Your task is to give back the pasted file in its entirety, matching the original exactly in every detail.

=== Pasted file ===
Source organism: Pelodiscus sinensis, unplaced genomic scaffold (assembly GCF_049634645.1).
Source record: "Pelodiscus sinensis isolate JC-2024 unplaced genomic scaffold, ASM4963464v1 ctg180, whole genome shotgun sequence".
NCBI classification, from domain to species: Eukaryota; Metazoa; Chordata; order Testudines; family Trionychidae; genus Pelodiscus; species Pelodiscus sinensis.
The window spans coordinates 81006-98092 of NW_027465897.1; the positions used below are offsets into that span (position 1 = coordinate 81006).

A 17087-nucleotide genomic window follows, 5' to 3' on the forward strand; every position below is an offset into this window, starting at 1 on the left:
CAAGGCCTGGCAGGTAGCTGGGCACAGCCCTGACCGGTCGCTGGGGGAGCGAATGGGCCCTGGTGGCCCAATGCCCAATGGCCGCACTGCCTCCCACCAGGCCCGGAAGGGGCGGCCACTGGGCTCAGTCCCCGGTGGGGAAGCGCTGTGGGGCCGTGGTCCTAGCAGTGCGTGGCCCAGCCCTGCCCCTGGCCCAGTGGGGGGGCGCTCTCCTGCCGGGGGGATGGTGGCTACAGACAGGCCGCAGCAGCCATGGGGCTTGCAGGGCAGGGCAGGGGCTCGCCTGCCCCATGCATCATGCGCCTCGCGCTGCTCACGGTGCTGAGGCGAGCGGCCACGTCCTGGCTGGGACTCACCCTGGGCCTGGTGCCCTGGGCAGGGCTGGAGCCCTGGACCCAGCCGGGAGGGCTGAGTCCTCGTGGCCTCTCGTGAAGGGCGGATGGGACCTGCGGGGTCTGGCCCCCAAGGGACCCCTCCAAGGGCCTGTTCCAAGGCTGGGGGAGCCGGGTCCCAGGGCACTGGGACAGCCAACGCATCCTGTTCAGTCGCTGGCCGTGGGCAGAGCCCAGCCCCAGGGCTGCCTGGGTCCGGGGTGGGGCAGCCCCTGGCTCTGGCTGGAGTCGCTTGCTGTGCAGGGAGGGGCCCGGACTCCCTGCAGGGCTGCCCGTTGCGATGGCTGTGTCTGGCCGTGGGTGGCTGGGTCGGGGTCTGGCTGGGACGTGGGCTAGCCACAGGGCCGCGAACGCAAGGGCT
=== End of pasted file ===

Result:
Source organism: Pelodiscus sinensis, unplaced genomic scaffold (assembly GCF_049634645.1).
Source record: "Pelodiscus sinensis isolate JC-2024 unplaced genomic scaffold, ASM4963464v1 ctg180, whole genome shotgun sequence".
NCBI classification, from domain to species: Eukaryota; Metazoa; Chordata; order Testudines; family Trionychidae; genus Pelodiscus; species Pelodiscus sinensis.
The window spans coordinates 81006-98092 of NW_027465897.1; the positions used below are offsets into that span (position 1 = coordinate 81006).

A 17087-nucleotide genomic window follows, 5' to 3' on the forward strand; every position below is an offset into this window, starting at 1 on the left:
CAAGGCCTGGCAGGTAGCTGGGCACAGCCCTGACCGGTCGCTGGGGGAGCGAATGGGCCCTGGTGGCCCAATGCCCAATGGCCGCACTGCCTCCCACCAGGCCCGGAAGGGGCGGCCACTGGGCTCAGTCCCCGGTGGGGAAGCGCTGTGGGGCCGTGGTCCTAGCAGTGCGTGGCCCAGCCCTGCCCCTGGCCCAGTGGGGGGGCGCTCTCCTGCCGGGGGGATGGTGGCTACAGACAGGCCGCAGCAGCCATGGGGCTTGCAGGGCAGGGCAGGGGCTCGCCTGCCCCATGCATCATGCGCCTCGCGCTGCTCACGGTGCTGAGGCGAGCGGCCACGTCCTGGCTGGGACTCACCCTGGGCCTGGTGCCCTGGGCAGGGCTGGAGCCCTGGACCCAGCCGGGAGGGCTGAGTCCTCGTGGCCTCTCGTGAAGGGCGGATGGGACCTGCGGGGTCTGGCCCCCAAGGGACCCCTCCAAGGGCCTGTTCCAAGGCTGGGGGAGCCGGGTCCCAGGGCACTGGGACAGCCAACGCATCCTGTTCAGTCGCTGGCCGTGGGCAGAGCCCAGCCCCAGGGCTGCCTGGGTCCGGGGTGGGGCAGCCCCTGGCTCTGGCTGGAGTCGCTTGCTGTGCAGGGAGGGGCCCGGACTCCCTGCAGGGCTGCCCGTTGCGATGGCTGTGTCTGGCCGTGGGTGGCTGGGTCGGGGTCTGGCTGGGACGTGGGCTAGCCACAGGGCCGCGAACGCAAGGGCT